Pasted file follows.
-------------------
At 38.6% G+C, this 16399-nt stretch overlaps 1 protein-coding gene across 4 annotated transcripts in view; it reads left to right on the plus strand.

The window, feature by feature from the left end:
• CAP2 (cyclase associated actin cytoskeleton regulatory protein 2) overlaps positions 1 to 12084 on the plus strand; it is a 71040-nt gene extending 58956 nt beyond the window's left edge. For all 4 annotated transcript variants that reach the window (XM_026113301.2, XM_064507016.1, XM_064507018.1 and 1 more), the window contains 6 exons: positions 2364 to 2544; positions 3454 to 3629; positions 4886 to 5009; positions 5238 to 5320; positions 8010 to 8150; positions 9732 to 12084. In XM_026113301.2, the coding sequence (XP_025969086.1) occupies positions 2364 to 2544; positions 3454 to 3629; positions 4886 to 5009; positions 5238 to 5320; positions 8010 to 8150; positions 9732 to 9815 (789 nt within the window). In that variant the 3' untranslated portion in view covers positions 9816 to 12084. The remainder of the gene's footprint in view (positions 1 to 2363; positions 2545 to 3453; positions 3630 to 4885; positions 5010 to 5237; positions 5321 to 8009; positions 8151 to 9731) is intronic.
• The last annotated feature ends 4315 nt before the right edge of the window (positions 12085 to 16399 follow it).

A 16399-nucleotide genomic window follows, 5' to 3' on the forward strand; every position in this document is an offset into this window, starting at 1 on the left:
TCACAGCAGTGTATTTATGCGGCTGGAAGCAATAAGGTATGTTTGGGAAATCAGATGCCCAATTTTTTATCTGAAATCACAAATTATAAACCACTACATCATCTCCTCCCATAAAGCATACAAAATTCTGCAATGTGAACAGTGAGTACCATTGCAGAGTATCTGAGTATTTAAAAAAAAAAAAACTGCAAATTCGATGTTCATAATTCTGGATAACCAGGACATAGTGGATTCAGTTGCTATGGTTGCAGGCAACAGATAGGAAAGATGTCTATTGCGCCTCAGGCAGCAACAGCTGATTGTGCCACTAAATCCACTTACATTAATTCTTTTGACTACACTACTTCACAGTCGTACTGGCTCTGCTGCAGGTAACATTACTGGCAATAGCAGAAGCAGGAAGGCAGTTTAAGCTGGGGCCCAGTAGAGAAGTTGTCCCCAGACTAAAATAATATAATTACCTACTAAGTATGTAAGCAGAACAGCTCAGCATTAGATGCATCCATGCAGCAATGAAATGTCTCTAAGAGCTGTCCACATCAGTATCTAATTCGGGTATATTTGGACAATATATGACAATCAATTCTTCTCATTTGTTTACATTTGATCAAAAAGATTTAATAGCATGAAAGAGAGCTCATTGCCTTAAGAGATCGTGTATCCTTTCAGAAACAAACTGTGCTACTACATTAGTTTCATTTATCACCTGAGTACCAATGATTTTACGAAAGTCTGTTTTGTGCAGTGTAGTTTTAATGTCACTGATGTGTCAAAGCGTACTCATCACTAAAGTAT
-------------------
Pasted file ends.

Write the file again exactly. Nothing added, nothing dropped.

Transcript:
At 38.6% G+C, this 16399-nt stretch overlaps 1 protein-coding gene across 4 annotated transcripts in view; it reads left to right on the plus strand.

The window, feature by feature from the left end:
• CAP2 (cyclase associated actin cytoskeleton regulatory protein 2) overlaps positions 1 to 12084 on the plus strand; it is a 71040-nt gene extending 58956 nt beyond the window's left edge. For all 4 annotated transcript variants that reach the window (XM_026113301.2, XM_064507016.1, XM_064507018.1 and 1 more), the window contains 6 exons: positions 2364 to 2544; positions 3454 to 3629; positions 4886 to 5009; positions 5238 to 5320; positions 8010 to 8150; positions 9732 to 12084. In XM_026113301.2, the coding sequence (XP_025969086.1) occupies positions 2364 to 2544; positions 3454 to 3629; positions 4886 to 5009; positions 5238 to 5320; positions 8010 to 8150; positions 9732 to 9815 (789 nt within the window). In that variant the 3' untranslated portion in view covers positions 9816 to 12084. The remainder of the gene's footprint in view (positions 1 to 2363; positions 2545 to 3453; positions 3630 to 4885; positions 5010 to 5237; positions 5321 to 8009; positions 8151 to 9731) is intronic.
• The last annotated feature ends 4315 nt before the right edge of the window (positions 12085 to 16399 follow it).

A 16399-nucleotide genomic window follows, 5' to 3' on the forward strand; every position in this document is an offset into this window, starting at 1 on the left:
TCACAGCAGTGTATTTATGCGGCTGGAAGCAATAAGGTATGTTTGGGAAATCAGATGCCCAATTTTTTATCTGAAATCACAAATTATAAACCACTACATCATCTCCTCCCATAAAGCATACAAAATTCTGCAATGTGAACAGTGAGTACCATTGCAGAGTATCTGAGTATTTAAAAAAAAAAAAACTGCAAATTCGATGTTCATAATTCTGGATAACCAGGACATAGTGGATTCAGTTGCTATGGTTGCAGGCAACAGATAGGAAAGATGTCTATTGCGCCTCAGGCAGCAACAGCTGATTGTGCCACTAAATCCACTTACATTAATTCTTTTGACTACACTACTTCACAGTCGTACTGGCTCTGCTGCAGGTAACATTACTGGCAATAGCAGAAGCAGGAAGGCAGTTTAAGCTGGGGCCCAGTAGAGAAGTTGTCCCCAGACTAAAATAATATAATTACCTACTAAGTATGTAAGCAGAACAGCTCAGCATTAGATGCATCCATGCAGCAATGAAATGTCTCTAAGAGCTGTCCACATCAGTATCTAATTCGGGTATATTTGGACAATATATGACAATCAATTCTTCTCATTTGTTTACATTTGATCAAAAAGATTTAATAGCATGAAAGAGAGCTCATTGCCTTAAGAGATCGTGTATCCTTTCAGAAACAAACTGTGCTACTACATTAGTTTCATTTATCACCTGAGTACCAATGATTTTACGAAAGTCTGTTTTGTGCAGTGTAGTTTTAATGTCACTGATGTGTCAAAGCGTACTCATCACTAAAGTAT